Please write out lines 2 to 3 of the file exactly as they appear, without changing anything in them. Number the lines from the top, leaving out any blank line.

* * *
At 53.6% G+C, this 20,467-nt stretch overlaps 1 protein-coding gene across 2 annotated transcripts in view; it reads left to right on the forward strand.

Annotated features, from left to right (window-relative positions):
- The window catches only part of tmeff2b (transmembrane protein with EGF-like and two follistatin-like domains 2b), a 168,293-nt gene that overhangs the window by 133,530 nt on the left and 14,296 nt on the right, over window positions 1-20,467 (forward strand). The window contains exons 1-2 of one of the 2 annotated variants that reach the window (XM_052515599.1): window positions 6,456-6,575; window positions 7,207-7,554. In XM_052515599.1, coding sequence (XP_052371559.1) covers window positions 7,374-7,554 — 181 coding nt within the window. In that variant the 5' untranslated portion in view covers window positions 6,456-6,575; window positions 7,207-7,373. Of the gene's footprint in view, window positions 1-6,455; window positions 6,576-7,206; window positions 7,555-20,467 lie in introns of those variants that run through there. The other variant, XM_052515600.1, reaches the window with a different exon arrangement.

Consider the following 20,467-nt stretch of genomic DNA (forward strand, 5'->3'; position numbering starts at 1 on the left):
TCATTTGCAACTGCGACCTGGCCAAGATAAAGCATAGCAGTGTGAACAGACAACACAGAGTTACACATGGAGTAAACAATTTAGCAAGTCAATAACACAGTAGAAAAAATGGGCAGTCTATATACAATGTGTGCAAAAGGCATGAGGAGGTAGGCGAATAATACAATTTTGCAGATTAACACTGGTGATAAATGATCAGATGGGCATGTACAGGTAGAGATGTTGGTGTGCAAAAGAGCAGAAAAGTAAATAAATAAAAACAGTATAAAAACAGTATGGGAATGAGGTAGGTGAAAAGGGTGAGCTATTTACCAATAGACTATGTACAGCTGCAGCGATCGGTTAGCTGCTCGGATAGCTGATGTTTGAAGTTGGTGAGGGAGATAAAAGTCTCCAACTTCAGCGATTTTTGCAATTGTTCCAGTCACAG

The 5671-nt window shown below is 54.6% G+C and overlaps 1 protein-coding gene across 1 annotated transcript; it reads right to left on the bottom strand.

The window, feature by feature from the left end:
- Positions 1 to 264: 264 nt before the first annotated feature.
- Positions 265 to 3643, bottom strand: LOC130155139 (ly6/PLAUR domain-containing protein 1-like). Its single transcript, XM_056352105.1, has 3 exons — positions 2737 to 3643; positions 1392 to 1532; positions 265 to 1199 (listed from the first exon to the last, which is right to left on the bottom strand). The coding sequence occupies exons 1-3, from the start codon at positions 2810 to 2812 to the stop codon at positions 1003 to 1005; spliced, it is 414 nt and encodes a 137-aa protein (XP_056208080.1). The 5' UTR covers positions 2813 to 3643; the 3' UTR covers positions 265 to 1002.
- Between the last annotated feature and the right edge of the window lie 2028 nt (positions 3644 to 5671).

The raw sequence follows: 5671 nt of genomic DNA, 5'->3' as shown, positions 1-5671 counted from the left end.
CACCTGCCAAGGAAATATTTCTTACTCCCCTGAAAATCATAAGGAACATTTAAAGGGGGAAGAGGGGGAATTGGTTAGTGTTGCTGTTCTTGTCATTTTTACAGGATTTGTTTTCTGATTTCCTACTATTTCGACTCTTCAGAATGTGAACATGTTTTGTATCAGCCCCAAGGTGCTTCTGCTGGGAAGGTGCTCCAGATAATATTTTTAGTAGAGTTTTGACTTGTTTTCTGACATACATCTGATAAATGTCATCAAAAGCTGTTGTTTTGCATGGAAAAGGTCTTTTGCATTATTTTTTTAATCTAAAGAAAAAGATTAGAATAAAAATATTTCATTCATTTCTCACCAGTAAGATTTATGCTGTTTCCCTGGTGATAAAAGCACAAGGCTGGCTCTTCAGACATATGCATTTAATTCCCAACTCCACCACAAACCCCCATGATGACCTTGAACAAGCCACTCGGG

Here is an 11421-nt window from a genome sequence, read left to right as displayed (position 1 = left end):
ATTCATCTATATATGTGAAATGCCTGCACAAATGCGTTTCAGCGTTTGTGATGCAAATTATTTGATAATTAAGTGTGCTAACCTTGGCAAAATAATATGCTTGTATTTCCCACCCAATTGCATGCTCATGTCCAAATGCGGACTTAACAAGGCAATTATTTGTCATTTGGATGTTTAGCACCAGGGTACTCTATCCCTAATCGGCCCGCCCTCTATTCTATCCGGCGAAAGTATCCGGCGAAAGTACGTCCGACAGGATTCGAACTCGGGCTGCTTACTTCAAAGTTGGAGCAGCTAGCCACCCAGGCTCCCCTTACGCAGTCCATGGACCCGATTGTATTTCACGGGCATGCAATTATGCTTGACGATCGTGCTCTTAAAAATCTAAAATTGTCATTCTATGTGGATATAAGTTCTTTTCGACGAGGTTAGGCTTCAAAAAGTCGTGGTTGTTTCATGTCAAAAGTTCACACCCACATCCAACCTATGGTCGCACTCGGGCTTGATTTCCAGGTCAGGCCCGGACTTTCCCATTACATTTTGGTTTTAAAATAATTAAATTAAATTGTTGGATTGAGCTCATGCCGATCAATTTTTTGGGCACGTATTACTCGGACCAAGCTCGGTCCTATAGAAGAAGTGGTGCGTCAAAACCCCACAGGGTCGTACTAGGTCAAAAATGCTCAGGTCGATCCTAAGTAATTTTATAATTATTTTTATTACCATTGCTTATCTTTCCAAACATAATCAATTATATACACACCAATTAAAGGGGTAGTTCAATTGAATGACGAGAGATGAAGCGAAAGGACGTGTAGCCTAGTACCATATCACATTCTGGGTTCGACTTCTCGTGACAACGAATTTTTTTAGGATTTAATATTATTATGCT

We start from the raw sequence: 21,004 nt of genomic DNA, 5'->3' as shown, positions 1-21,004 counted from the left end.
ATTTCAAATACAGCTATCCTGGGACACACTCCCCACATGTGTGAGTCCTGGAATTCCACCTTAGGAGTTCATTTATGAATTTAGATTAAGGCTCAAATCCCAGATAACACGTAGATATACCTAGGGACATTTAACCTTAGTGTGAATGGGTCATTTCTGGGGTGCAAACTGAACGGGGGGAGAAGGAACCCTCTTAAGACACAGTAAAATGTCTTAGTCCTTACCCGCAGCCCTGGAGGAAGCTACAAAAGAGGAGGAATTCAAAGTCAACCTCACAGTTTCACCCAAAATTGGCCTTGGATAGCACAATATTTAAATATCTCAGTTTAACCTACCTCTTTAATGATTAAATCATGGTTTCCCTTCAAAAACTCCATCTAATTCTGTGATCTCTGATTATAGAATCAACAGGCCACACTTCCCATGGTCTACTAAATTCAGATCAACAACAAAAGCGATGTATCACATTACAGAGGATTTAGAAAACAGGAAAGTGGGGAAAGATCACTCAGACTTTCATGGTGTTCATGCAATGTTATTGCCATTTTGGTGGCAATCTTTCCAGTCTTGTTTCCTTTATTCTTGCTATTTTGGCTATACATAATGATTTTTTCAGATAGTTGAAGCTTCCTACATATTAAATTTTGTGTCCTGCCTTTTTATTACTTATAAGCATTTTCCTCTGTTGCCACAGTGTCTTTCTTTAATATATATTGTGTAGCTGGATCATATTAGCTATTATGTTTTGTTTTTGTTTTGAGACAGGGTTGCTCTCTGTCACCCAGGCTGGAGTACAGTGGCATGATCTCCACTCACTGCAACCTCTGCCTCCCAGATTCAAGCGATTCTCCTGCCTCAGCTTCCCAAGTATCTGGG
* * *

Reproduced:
Annotated features, from left to right (window-relative positions):
- The window catches only part of tmeff2b (transmembrane protein with EGF-like and two follistatin-like domains 2b), a 168,293-nt gene that overhangs the window by 133,530 nt on the left and 14,296 nt on the right, over window positions 1-20,467 (forward strand). The window contains exons 1-2 of one of the 2 annotated variants that reach the window (XM_052515599.1): window positions 6,456-6,575; window positions 7,207-7,554. In XM_052515599.1, coding sequence (XP_052371559.1) covers window positions 7,374-7,554 — 181 coding nt within the window. In that variant the 5' untranslated portion in view covers window positions 6,456-6,575; window positions 7,207-7,373. Of the gene's footprint in view, window positions 1-6,455; window positions 6,576-7,206; window positions 7,555-20,467 lie in introns of those variants that run through there. The other variant, XM_052515600.1, reaches the window with a different exon arrangement.